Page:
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Employee Rights as They Go Back to Work

Posted onJune 1, 2020

As businesses in Tulsa keep reopening after the COVID-19 shutdown, there will certainly be a “new normal” for everyone involved. Both employers and employees will need to follow new strict protocols. While many people are happy to be earning a paycheck after a hiatus, they also might be fearful of a second wave and exposing themselves and their loved ones. This is a delicate situation, and it is important to keep employee rights in mind. If you are an employer and need guidance or you are an employee, and you believe your rights have been violated, contact a Tulsa employment law attorney for help right away. 

Asking About Symptoms or Illness

Generally speaking, the Americans with Disabilities (ADA) prevents employers from asking about medical conditions or disabilities that do not directly pertain to an employee’s job duties. However, when it comes to possible symptoms of COVID-19, the Equal Employment Opportunity Commission (EEOC) provides guidancethat employers are permitted to ask employees if they are sick or might be exhibiting symptoms. However, all information must be handled confidentially. 

What if an Employee is High Risk?

If you have a medical condition that puts you at high risk for coronavirus, you might qualify for a reasonable accommodation from your employer. However, an employee must request an accommodation, as unless the need for accomodation is readily apparent without notice, companies are not obligated to offer accommodations without a request. An employer might also require medical documentation to prove your need for an accommodation. 

Anti-Discrimination and Harassment

All employee rights to be free from unlawful discrimination and harassment at work remain firmly in place. There are different types of discrimination or harassment that might be more likely in light of the pandemic, including based on a person’s race, ethnicity, or age. Harassment or discrimination due to disabilities and medical conditions might also arise. Employers should take steps to train employees and make it clear that this type of conduct is unacceptable.


There are many reasons why an employer may retaliate against an employee, and retaliation can take many forms. If an employee exercises a lawful right, the employer is prohibited from taking any type of adverse employment action against that employee as a result. Adverse employment actions that might constitute retaliation include:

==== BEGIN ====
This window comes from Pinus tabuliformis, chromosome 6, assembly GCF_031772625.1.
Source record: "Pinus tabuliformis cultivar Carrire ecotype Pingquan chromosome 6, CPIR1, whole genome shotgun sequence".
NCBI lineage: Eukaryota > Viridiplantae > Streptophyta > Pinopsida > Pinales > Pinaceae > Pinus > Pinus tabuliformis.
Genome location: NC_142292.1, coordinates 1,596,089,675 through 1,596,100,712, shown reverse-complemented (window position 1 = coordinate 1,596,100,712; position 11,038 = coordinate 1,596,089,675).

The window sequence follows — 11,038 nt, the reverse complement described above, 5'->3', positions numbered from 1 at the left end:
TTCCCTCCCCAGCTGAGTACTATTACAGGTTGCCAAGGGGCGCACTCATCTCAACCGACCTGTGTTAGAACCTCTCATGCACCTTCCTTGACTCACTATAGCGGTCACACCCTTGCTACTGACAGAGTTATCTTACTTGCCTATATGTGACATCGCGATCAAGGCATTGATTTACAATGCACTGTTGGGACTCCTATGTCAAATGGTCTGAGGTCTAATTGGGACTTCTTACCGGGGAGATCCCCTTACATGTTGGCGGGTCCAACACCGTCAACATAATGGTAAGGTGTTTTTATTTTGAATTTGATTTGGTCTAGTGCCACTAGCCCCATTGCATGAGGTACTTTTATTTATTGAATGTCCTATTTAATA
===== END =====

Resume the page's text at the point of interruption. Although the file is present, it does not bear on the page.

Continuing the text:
• Demotion
  • Reduction of hours
  • Pay decrease
  • Denial of a pay increase or promotion
  • Undesirable transfer or assignment
  • Harassment
  • Termination

The underlying reason for the retaliation can also vary, and some reasons might be more common as businesses open up again. Some reasons for unlawful retaliation might include:

  • Using sick time
  • Using paid time off
  • Using family and medical leave
  • Complaining of harassment at work
  • Complaining of unlawful discrimination
  • Reporting an employer’s failure to follow health restrictions and guidelines
  • Complaining of wage issues

Employers should be careful to never retaliate against employees for exercising a right.

Wage and Hour Claims

Many businesses struggled if they had to temporarily shut down, and the financial issues might not resolve right away. Some employers might be tempted to cut corners by not paying employees their full wages at first, or failing issue paychecks when necessary. Even if a company is having budget problems, it still needs to ensure that employers are properly paid for all hours worked as required by Oklahoma law. 

Health and Safety at Work

Many businesses are opening with strict health guidelines to protect both employees and customers. However, we all know that not everyone in the Tulsa area is taking precautions seriously. While a good portion of the work environments may not require the strictest guidelines and requirements, there are a number of work environments that should, depending on the density of their employee arrangement and nature of their business.. In those situations, some employers might not enforce requirements for masks, gloves, or social distancing, which puts employees at unnecessary risk of exposure. 

In Oklahoma, employees have the right to a healthy and safe workplace, and they should not be expected to work in unreasonably risky conditions or conditions that do not comply with safety standards. Employees can raise concerns and refuse to work in unsafe conditions if an employer does not address the problem.

Consult with a Tulsa Employment Law Attorney Today

If you are an employer or an employee and have any questions or concerns about employee rights as businesses reopen, contact a Tulsa employment lawyer at Wandres Law, PC. Call or contact us online to set up your consultation and learn how we can help in your situation. 


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